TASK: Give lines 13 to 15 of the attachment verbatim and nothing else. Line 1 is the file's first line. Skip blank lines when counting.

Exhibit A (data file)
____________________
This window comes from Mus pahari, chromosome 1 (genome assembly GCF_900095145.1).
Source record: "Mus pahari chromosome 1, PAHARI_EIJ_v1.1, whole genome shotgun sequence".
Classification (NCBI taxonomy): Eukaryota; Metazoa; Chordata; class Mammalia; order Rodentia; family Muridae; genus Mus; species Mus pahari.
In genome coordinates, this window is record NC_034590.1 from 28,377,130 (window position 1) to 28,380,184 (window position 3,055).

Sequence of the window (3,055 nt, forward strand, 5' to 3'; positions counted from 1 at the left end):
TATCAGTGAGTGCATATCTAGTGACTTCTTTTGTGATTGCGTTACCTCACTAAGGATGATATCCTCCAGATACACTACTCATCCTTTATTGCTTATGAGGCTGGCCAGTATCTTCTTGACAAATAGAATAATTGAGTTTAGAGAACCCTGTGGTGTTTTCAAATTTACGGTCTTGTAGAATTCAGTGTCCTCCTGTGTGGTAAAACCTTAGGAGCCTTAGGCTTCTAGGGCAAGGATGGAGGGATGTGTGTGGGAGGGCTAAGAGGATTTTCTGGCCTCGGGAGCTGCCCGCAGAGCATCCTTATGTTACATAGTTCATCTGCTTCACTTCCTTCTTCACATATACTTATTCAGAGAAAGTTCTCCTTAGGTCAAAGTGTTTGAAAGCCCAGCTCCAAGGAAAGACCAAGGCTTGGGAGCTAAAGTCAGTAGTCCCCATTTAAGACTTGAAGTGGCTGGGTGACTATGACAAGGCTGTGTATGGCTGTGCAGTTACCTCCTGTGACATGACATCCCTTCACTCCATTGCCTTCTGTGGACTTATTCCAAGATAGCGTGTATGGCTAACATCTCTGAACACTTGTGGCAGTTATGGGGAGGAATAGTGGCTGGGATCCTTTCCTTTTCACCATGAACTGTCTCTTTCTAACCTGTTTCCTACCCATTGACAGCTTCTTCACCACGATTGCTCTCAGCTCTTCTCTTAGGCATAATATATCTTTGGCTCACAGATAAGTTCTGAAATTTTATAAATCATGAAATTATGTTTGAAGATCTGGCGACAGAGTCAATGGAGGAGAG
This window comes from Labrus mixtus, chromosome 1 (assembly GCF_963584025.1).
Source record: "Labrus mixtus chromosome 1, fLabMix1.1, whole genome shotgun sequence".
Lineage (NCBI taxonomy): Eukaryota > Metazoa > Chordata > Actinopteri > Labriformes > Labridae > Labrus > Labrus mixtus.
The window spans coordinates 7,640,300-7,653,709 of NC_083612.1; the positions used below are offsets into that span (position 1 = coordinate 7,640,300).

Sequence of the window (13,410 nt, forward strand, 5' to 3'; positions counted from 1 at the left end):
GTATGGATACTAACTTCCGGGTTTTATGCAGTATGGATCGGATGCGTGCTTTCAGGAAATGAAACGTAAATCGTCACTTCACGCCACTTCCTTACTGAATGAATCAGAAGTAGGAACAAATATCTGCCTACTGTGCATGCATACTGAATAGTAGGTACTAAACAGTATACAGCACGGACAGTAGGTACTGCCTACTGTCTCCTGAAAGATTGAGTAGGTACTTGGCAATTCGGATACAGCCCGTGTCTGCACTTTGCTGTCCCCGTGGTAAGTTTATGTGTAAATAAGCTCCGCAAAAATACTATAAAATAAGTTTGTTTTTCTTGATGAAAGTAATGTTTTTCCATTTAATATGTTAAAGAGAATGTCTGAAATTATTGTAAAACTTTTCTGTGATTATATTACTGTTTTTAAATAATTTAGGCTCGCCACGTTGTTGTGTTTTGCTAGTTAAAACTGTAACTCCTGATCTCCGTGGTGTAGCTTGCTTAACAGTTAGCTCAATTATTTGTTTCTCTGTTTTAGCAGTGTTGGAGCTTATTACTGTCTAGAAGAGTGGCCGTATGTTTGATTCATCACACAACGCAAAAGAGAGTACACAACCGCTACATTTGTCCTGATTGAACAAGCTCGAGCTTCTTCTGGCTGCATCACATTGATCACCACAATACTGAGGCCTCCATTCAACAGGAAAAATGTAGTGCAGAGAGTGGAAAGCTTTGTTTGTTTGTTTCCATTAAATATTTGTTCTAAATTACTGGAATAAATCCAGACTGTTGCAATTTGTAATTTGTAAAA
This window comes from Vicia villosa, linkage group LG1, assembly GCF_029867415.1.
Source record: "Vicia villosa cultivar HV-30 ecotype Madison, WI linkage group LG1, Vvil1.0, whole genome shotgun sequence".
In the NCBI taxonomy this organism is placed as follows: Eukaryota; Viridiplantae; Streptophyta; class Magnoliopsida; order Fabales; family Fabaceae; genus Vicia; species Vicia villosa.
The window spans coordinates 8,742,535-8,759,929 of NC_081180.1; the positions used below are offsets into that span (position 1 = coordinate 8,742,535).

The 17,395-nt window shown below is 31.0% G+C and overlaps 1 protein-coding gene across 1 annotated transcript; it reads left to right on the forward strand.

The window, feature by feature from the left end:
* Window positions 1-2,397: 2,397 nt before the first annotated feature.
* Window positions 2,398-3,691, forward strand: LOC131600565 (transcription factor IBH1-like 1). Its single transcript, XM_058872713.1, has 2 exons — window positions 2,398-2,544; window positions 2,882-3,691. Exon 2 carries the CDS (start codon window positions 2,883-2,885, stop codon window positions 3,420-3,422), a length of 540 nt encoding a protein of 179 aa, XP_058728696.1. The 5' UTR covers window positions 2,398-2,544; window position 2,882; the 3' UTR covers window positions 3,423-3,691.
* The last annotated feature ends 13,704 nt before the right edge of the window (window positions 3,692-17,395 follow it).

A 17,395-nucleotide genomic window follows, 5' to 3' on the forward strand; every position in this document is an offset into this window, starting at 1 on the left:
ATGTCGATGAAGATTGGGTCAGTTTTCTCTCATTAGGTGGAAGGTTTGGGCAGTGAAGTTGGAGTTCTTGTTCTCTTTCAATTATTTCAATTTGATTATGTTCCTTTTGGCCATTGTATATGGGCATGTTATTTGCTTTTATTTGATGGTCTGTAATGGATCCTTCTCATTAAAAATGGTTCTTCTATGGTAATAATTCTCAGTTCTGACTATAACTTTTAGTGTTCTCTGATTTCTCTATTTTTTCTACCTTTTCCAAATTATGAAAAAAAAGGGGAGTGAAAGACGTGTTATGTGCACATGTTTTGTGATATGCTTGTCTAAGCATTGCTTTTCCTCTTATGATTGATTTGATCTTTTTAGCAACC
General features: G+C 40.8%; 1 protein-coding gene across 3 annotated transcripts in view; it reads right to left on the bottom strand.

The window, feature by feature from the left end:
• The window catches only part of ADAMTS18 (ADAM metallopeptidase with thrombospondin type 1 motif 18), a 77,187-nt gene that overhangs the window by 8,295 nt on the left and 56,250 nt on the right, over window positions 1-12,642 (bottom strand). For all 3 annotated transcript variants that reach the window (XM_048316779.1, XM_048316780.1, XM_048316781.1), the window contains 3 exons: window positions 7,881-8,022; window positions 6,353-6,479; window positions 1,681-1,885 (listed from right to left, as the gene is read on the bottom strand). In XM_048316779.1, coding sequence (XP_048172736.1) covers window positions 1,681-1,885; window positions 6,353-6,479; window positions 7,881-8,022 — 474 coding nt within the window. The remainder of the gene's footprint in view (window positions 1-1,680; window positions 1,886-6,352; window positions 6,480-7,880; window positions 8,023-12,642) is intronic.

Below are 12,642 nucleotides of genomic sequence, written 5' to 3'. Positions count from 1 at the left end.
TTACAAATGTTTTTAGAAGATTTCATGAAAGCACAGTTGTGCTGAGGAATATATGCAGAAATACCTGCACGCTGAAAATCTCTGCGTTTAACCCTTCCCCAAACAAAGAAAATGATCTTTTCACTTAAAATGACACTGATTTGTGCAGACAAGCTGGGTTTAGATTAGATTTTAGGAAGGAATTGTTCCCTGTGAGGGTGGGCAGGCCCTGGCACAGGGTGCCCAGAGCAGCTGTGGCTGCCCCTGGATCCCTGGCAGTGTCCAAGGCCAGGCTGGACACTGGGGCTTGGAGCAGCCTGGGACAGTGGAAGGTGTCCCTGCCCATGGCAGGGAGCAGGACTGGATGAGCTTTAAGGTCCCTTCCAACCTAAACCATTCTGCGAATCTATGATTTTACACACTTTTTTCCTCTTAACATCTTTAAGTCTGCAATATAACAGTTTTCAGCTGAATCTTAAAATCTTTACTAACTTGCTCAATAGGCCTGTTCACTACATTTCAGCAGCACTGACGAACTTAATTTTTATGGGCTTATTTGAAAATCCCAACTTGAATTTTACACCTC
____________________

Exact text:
This window comes from Vicia villosa, linkage group LG1, assembly GCF_029867415.1.
Source record: "Vicia villosa cultivar HV-30 ecotype Madison, WI linkage group LG1, Vvil1.0, whole genome shotgun sequence".
In the NCBI taxonomy this organism is placed as follows: Eukaryota; Viridiplantae; Streptophyta; class Magnoliopsida; order Fabales; family Fabaceae; genus Vicia; species Vicia villosa.